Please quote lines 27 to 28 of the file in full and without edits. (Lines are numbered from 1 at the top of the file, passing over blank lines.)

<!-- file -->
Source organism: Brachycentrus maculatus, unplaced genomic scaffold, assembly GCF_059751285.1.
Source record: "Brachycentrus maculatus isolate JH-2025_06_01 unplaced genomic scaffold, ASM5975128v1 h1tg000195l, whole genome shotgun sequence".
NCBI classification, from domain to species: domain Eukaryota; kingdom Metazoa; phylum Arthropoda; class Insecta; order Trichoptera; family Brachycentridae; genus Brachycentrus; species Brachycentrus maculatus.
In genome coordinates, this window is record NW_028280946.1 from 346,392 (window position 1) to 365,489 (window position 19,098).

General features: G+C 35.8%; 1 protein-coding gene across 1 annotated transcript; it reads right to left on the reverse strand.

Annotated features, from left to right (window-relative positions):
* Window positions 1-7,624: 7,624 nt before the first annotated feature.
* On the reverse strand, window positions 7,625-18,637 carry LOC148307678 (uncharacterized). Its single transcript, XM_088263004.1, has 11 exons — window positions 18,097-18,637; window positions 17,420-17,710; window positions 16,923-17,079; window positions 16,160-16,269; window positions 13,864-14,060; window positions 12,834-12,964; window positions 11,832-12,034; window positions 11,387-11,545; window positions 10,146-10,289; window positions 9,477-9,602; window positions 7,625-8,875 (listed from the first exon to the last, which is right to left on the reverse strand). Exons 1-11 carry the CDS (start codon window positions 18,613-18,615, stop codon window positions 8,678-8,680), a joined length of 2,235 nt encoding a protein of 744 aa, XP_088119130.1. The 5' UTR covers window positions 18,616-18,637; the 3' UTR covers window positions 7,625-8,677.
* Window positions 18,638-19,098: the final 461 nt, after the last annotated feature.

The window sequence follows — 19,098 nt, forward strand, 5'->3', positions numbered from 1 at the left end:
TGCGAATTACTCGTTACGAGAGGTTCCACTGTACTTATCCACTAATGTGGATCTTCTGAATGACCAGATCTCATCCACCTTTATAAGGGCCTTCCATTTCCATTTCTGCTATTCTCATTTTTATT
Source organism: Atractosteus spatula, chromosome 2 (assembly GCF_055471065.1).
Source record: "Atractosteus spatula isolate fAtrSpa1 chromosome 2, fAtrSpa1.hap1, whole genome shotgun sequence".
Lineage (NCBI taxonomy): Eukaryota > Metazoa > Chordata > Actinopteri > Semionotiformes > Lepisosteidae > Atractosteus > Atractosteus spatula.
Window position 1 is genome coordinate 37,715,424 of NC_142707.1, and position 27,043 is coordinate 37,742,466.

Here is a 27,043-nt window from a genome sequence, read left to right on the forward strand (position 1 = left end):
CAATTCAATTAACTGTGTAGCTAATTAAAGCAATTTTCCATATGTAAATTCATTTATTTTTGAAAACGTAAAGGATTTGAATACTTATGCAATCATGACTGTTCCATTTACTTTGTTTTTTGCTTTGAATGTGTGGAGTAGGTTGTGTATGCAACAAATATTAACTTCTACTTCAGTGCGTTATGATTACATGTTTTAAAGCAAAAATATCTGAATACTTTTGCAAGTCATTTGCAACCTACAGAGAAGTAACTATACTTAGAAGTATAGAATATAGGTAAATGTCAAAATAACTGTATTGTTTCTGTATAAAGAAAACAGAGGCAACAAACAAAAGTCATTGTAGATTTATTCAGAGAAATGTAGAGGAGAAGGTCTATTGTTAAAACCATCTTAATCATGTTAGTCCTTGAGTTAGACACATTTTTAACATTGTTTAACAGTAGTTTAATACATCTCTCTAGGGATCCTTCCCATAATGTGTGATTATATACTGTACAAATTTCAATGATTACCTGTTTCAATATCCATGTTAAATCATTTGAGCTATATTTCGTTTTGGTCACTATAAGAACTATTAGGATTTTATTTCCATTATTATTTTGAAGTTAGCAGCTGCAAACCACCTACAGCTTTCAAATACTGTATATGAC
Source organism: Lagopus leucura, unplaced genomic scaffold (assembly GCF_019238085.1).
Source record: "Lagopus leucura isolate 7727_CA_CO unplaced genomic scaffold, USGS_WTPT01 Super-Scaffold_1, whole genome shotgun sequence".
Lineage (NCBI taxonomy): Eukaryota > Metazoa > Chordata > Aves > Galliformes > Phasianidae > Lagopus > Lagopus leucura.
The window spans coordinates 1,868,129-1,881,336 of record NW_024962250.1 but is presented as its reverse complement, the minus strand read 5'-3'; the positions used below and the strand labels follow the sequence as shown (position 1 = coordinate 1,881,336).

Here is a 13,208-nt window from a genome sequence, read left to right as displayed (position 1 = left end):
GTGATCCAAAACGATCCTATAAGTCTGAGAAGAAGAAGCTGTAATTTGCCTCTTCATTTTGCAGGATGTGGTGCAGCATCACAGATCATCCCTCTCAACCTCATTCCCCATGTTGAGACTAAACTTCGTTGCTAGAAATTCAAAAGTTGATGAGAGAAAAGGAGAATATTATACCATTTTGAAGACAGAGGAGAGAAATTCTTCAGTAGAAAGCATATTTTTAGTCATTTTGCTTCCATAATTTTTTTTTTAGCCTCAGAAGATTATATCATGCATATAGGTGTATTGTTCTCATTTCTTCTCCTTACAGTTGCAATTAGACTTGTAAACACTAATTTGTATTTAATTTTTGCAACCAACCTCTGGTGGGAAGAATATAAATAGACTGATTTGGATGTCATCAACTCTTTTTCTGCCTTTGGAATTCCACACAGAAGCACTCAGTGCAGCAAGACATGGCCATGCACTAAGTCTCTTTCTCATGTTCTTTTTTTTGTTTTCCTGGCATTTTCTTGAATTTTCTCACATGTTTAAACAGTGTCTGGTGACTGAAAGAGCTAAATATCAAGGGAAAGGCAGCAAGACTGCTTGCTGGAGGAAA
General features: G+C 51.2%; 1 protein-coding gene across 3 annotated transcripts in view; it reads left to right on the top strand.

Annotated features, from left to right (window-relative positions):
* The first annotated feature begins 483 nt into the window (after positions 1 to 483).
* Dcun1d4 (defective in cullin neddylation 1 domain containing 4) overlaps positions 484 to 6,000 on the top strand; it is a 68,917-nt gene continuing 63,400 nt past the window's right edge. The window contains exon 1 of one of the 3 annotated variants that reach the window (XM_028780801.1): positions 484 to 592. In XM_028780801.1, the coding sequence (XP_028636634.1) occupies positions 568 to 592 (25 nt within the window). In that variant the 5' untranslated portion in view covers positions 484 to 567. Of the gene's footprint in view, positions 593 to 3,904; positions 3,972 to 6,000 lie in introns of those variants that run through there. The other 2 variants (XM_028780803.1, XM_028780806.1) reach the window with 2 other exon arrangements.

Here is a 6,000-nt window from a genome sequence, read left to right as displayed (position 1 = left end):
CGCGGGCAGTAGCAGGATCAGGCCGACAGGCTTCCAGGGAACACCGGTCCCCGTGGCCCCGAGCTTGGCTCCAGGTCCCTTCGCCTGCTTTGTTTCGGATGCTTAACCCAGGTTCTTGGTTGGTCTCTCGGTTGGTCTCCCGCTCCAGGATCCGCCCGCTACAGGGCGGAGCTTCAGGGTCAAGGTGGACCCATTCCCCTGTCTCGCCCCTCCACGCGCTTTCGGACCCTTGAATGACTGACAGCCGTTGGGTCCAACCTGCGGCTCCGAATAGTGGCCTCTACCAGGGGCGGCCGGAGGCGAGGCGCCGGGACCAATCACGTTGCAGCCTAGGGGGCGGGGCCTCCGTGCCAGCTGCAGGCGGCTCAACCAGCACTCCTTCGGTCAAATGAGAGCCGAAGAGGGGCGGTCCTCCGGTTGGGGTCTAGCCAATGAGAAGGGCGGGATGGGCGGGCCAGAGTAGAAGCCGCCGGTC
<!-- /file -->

* Dcun1d4 (defective in cullin neddylation 1 domain containing 4) overlaps positions 484 to 6,000 on the top strand; it is a 68,917-nt gene continuing 63,400 nt past the window's right edge. The window contains exon 1 of one of the 3 annotated variants that reach the window (XM_028780801.1): positions 484 to 592. In XM_028780801.1, the coding sequence (XP_028636634.1) occupies positions 568 to 592 (25 nt within the window). In that variant the 5' untranslated portion in view covers positions 484 to 567. Of the gene's footprint in view, positions 593 to 3,904; positions 3,972 to 6,000 lie in introns of those variants that run through there. The other 2 variants (XM_028780803.1, XM_028780806.1) reach the window with 2 other exon arrangements.

Here is a 6,000-nt window from a genome sequence, read left to right as displayed (position 1 = left end):